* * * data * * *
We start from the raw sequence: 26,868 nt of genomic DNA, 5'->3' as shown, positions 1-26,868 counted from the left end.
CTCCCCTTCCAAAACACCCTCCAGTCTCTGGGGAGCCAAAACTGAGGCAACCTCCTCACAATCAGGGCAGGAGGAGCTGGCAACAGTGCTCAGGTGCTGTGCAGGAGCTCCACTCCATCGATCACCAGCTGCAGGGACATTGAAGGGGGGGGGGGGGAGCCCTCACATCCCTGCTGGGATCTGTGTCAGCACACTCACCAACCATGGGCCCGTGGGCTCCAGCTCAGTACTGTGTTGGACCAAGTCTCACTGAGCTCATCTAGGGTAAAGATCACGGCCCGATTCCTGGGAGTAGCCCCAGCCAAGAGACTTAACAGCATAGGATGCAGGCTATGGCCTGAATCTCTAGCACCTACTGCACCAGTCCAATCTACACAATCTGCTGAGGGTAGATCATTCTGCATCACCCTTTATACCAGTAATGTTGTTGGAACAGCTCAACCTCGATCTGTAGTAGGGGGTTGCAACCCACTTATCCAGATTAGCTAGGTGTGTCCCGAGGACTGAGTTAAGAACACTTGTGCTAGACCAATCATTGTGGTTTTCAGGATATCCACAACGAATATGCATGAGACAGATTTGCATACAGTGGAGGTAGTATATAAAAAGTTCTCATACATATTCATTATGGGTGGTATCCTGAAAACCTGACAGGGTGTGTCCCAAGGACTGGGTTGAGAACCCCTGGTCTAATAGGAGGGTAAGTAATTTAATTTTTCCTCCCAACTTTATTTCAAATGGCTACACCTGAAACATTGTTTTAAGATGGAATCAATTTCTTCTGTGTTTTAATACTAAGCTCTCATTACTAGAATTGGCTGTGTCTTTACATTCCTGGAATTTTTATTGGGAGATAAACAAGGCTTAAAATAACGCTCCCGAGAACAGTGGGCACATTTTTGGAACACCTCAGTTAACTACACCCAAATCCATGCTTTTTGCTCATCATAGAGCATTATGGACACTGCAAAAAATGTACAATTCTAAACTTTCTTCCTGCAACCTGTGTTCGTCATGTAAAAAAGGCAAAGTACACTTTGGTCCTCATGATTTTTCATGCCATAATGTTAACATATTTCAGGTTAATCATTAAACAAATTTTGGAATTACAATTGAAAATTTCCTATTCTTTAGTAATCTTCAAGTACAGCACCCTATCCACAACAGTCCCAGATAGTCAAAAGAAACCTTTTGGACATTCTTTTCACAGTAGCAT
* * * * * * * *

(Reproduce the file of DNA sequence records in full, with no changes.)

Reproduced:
We start from the raw sequence: 26,868 nt of genomic DNA, 5'->3' as shown, positions 1-26,868 counted from the left end.
CTCCCCTTCCAAAACACCCTCCAGTCTCTGGGGAGCCAAAACTGAGGCAACCTCCTCACAATCAGGGCAGGAGGAGCTGGCAACAGTGCTCAGGTGCTGTGCAGGAGCTCCACTCCATCGATCACCAGCTGCAGGGACATTGAAGGGGGGGGGGGGGAGCCCTCACATCCCTGCTGGGATCTGTGTCAGCACACTCACCAACCATGGGCCCGTGGGCTCCAGCTCAGTACTGTGTTGGACCAAGTCTCACTGAGCTCATCTAGGGTAAAGATCACGGCCCGATTCCTGGGAGTAGCCCCAGCCAAGAGACTTAACAGCATAGGATGCAGGCTATGGCCTGAATCTCTAGCACCTACTGCACCAGTCCAATCTACACAATCTGCTGAGGGTAGATCATTCTGCATCACCCTTTATACCAGTAATGTTGTTGGAACAGCTCAACCTCGATCTGTAGTAGGGGGTTGCAACCCACTTATCCAGATTAGCTAGGTGTGTCCCGAGGACTGAGTTAAGAACACTTGTGCTAGACCAATCATTGTGGTTTTCAGGATATCCACAACGAATATGCATGAGACAGATTTGCATACAGTGGAGGTAGTATATAAAAAGTTCTCATACATATTCATTATGGGTGGTATCCTGAAAACCTGACAGGGTGTGTCCCAAGGACTGGGTTGAGAACCCCTGGTCTAATAGGAGGGTAAGTAATTTAATTTTTCCTCCCAACTTTATTTCAAATGGCTACACCTGAAACATTGTTTTAAGATGGAATCAATTTCTTCTGTGTTTTAATACTAAGCTCTCATTACTAGAATTGGCTGTGTCTTTACATTCCTGGAATTTTTATTGGGAGATAAACAAGGCTTAAAATAACGCTCCCGAGAACAGTGGGCACATTTTTGGAACACCTCAGTTAACTACACCCAAATCCATGCTTTTTGCTCATCATAGAGCATTATGGACACTGCAAAAAATGTACAATTCTAAACTTTCTTCCTGCAACCTGTGTTCGTCATGTAAAAAAGGCAAAGTACACTTTGGTCCTCATGATTTTTCATGCCATAATGTTAACATATTTCAGGTTAATCATTAAACAAATTTTGGAATTACAATTGAAAATTTCCTATTCTTTAGTAATCTTCAAGTACAGCACCCTATCCACAACAGTCCCAGATAGTCAAAAGAAACCTTTTGGACATTCTTTTCACAGTAGCAT